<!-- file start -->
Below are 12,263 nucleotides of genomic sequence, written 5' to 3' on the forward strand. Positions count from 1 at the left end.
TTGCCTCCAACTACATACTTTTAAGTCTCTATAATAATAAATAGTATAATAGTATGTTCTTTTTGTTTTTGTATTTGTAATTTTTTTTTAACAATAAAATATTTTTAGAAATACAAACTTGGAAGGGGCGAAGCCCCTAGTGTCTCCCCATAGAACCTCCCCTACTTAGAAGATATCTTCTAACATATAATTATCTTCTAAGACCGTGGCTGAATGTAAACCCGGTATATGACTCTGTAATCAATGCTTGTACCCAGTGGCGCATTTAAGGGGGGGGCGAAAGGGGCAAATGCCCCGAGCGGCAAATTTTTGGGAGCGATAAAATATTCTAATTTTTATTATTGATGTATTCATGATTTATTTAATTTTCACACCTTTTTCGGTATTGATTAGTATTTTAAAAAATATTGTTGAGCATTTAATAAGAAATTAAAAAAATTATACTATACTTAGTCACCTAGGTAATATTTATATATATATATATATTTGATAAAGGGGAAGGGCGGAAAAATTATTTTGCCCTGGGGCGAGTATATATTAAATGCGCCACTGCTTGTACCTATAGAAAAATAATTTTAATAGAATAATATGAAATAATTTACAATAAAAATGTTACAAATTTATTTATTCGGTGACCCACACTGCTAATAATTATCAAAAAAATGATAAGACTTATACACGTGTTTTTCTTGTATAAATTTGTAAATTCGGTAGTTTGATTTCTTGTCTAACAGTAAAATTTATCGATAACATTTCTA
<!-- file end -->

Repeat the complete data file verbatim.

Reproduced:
Below are 12,263 nucleotides of genomic sequence, written 5' to 3' on the forward strand. Positions count from 1 at the left end.
TTGCCTCCAACTACATACTTTTAAGTCTCTATAATAATAAATAGTATAATAGTATGTTCTTTTTGTTTTTGTATTTGTAATTTTTTTTTAACAATAAAATATTTTTAGAAATACAAACTTGGAAGGGGCGAAGCCCCTAGTGTCTCCCCATAGAACCTCCCCTACTTAGAAGATATCTTCTAACATATAATTATCTTCTAAGACCGTGGCTGAATGTAAACCCGGTATATGACTCTGTAATCAATGCTTGTACCCAGTGGCGCATTTAAGGGGGGGGCGAAAGGGGCAAATGCCCCGAGCGGCAAATTTTTGGGAGCGATAAAATATTCTAATTTTTATTATTGATGTATTCATGATTTATTTAATTTTCACACCTTTTTCGGTATTGATTAGTATTTTAAAAAATATTGTTGAGCATTTAATAAGAAATTAAAAAAATTATACTATACTTAGTCACCTAGGTAATATTTATATATATATATATATTTGATAAAGGGGAAGGGCGGAAAAATTATTTTGCCCTGGGGCGAGTATATATTAAATGCGCCACTGCTTGTACCTATAGAAAAATAATTTTAATAGAATAATATGAAATAATTTACAATAAAAATGTTACAAATTTATTTATTCGGTGACCCACACTGCTAATAATTATCAAAAAAATGATAAGACTTATACACGTGTTTTTCTTGTATAAATTTGTAAATTCGGTAGTTTGATTTCTTGTCTAACAGTAAAATTTATCGATAACATTTCTA